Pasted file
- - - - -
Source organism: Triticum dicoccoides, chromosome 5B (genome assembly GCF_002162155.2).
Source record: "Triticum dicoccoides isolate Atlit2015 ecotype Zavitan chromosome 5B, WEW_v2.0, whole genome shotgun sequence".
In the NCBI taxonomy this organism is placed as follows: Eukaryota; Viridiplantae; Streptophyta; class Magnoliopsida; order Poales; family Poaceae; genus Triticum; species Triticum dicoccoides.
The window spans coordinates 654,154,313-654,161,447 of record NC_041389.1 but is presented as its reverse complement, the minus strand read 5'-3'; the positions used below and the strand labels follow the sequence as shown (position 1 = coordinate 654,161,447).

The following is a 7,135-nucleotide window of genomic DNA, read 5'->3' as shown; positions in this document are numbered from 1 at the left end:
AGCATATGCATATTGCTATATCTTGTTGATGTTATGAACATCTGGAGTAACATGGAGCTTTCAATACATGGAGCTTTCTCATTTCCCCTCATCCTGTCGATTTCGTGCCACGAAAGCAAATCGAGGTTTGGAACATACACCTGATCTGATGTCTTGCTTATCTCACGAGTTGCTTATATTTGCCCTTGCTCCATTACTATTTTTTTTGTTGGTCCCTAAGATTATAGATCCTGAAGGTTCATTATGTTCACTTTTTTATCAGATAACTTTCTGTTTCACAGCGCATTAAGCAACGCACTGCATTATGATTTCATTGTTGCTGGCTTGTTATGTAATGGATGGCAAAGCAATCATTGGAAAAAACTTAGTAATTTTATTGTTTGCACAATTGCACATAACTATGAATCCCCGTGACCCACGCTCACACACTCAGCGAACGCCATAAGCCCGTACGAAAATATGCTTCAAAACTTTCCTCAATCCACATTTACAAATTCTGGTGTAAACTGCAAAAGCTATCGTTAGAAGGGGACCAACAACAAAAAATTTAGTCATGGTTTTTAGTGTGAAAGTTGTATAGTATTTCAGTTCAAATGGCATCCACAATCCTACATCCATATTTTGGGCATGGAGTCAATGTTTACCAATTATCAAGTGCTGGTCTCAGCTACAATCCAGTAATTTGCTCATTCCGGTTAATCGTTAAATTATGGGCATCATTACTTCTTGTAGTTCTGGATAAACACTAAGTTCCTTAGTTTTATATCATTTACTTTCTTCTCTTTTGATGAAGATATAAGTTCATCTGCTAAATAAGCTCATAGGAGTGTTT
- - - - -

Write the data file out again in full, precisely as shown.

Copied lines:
Source organism: Triticum dicoccoides, chromosome 5B (genome assembly GCF_002162155.2).
Source record: "Triticum dicoccoides isolate Atlit2015 ecotype Zavitan chromosome 5B, WEW_v2.0, whole genome shotgun sequence".
In the NCBI taxonomy this organism is placed as follows: Eukaryota; Viridiplantae; Streptophyta; class Magnoliopsida; order Poales; family Poaceae; genus Triticum; species Triticum dicoccoides.
The window spans coordinates 654,154,313-654,161,447 of record NC_041389.1 but is presented as its reverse complement, the minus strand read 5'-3'; the positions used below and the strand labels follow the sequence as shown (position 1 = coordinate 654,161,447).

The following is a 7,135-nucleotide window of genomic DNA, read 5'->3' as shown; positions in this document are numbered from 1 at the left end:
AGCATATGCATATTGCTATATCTTGTTGATGTTATGAACATCTGGAGTAACATGGAGCTTTCAATACATGGAGCTTTCTCATTTCCCCTCATCCTGTCGATTTCGTGCCACGAAAGCAAATCGAGGTTTGGAACATACACCTGATCTGATGTCTTGCTTATCTCACGAGTTGCTTATATTTGCCCTTGCTCCATTACTATTTTTTTTGTTGGTCCCTAAGATTATAGATCCTGAAGGTTCATTATGTTCACTTTTTTATCAGATAACTTTCTGTTTCACAGCGCATTAAGCAACGCACTGCATTATGATTTCATTGTTGCTGGCTTGTTATGTAATGGATGGCAAAGCAATCATTGGAAAAAACTTAGTAATTTTATTGTTTGCACAATTGCACATAACTATGAATCCCCGTGACCCACGCTCACACACTCAGCGAACGCCATAAGCCCGTACGAAAATATGCTTCAAAACTTTCCTCAATCCACATTTACAAATTCTGGTGTAAACTGCAAAAGCTATCGTTAGAAGGGGACCAACAACAAAAAATTTAGTCATGGTTTTTAGTGTGAAAGTTGTATAGTATTTCAGTTCAAATGGCATCCACAATCCTACATCCATATTTTGGGCATGGAGTCAATGTTTACCAATTATCAAGTGCTGGTCTCAGCTACAATCCAGTAATTTGCTCATTCCGGTTAATCGTTAAATTATGGGCATCATTACTTCTTGTAGTTCTGGATAAACACTAAGTTCCTTAGTTTTATATCATTTACTTTCTTCTCTTTTGATGAAGATATAAGTTCATCTGCTAAATAAGCTCATAGGAGTGTTT